Awoiska van der Molen, born 1972 Netherlands, based in Amsterdam
Alexia Webster, born 1979 South Africa, based in New York
and their series
As a photographer, writer, and curator, Shahidul Alam obtained a PhD in Chemistry at London University before focusing on Photography. Returning to his hometown Dhaka in 1984, he documented the social changes in Bangladesh at the time. “Still She Smiles” depicts a woman named Hazera Beagum who has taken her life savings to set up an orphanage for abandoned children, providing hope for children who would otherwise have little to hope for.
Joana Choumali is visual artist and photographer based in Abidjan, Côte d'Ivoire. n her work “Ça va aller”, Choumali embroiders directly onto her images, completing the act of creating the photograph image with a slow, meditative gesture. This transforms the normally reproducible photograph into a unique object, strikingly enriched by her choice of textiles and sense of color.
After studying art and photography in South Africa, Margaret Courtney-Clarke spent the next four decades working as a photographer in Italy, the USA and across Africa.The body of work “Cry Sadness into the Coming Rain” documents Courtney-Clarke’s return to Namibia to claim citizenship having been declared persona non grata in South Africa and, thereby, renouncing her citizenship In 1979.
Rena Effendi’s work has an especial focus on change in traditional daily life in specific regions of the world, following the impact of modernization. A fine example is the series “Transylvania: Built on Grass” which looks at family communities in rural Maramures, Romania. These represent the rich, colorful traditions of Transylvanian ways of living and farming the land. It is here that Effendi captured these images of a bucolic but inevitably eroding way of life.
Lucas Foglia grew up on a farm in New York, and currently lives in San Francisco. “Human Nature” is a series of photographic stories about “how we care for nature in the context of climate change.”
Janelle Lynch is an American large-format photographer. “Another Way of Looking at Love” explores nature as a metaphor for the personal, societal and environmental consequences of disconnection, and our inherent yearning for connection. The photographs suggest the interconnectedness of all life forms, and of human relationships to each other, and to the natural and the spiritual worlds.
Ross Mc Donnell
Ross Mc Donnell is a filmmaker and photographer from Dublin, Ireland. “Limbs” contains photographs of a collection of false limbs that Mc Donnell discovered at Jalalabad Orthopedic Hospital – the patients having been provided with more comfortable medical replacements.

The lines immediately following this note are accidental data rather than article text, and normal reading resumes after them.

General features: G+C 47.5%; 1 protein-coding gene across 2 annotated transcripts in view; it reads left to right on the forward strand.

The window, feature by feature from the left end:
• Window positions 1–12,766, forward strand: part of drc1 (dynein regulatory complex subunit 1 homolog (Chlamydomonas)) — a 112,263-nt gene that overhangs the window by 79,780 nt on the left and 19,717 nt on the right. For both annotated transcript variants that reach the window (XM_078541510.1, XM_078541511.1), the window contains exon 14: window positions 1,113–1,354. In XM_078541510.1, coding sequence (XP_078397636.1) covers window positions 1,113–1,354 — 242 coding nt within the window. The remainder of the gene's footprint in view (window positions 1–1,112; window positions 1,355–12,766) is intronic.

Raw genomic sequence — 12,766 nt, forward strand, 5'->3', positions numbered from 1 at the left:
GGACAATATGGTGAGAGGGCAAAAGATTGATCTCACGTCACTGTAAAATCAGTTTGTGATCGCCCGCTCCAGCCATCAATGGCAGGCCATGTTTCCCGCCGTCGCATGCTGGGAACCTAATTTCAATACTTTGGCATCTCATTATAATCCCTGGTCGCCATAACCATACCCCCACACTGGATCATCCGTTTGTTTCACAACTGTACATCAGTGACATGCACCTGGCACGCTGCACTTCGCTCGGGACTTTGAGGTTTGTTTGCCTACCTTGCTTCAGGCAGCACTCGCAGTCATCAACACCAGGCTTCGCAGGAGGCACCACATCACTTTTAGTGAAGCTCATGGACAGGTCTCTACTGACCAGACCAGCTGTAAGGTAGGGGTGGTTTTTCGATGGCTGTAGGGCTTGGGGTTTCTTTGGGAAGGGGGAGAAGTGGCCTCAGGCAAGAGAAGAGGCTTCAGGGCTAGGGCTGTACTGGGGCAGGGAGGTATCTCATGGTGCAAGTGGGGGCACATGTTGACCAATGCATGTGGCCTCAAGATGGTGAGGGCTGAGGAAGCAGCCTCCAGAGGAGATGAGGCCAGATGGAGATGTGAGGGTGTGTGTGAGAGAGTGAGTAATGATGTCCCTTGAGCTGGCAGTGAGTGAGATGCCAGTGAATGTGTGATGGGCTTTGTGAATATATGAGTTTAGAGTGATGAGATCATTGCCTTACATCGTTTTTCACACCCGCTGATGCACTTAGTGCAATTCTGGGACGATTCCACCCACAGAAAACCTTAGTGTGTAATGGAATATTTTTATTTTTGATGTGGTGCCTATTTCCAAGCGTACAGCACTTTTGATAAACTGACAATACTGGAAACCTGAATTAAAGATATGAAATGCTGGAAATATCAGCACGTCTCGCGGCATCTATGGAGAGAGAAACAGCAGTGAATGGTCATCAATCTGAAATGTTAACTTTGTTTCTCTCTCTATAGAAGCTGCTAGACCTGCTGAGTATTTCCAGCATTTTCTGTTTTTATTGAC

Gideon Mendel studied Psychology and African History at the University of Cape Town. He began photographing in the 1980s, during the final years of apartheid. “Damage: A Testament of Faded Memory” depicts the struggle against apartheid in South Africa in the 1980s. With the photographic negatives impacted by water, time and mould, the series is a reflection on communal memory, hope and structurally imposed racism, a catastrophe for all concerned.
Most recently the work of Ivor Prickett has focused on plights in Iraq and Syria. “End of the Caliphate” is a reminder of the power of people to endure and survive no matter what. This selection of images is not an all-encompassing view of war, but rather a beacon of strength in the midst of terrible hardship. They can give us hope despite the challenges we face as a global community.
Robin Rhode’s work explores urban youth culture, socio-economic inequality, and outgrowths of post-Colonialism. They are often collaborative in nature and, like The Principle of Hope series, bring together young South Africans in the hope that they can experience some form of freedom together in the creative process.
Awoiska van der Molen
Awoiska van der Molen is a Dutch artist working with the medium of photography. Her black-and-white photographs of mountains, forests or bodies of waters thus become abstract representations of anonymous landscapes, the result of her urge to return to our origin.
Alexia Webster is a photographer and visual artist whose work explores intimacy, family and identity across the African continent and beyond. First created in March 2011, the Street Studios Project is a communal family photo album that began with the set-up of free outdoor photographic studios on more than 20 street corners and public spaces around the world.
About Prix Pictet
Prix Pictet was founded by the Pictet Group in 2008. Today the award is recognised as the world’s leading prize for photography. On an approximately 18-month cycle, each theme aims to provoke discussion and debate on issues of sustainability.
We would like to thank our partner in this exhibition Prix Pictet. We also thank PHOTOFAIRS Shanghai for their liaison and support.
Special thanks to our long-term partners VANKE and Dior for their generous support.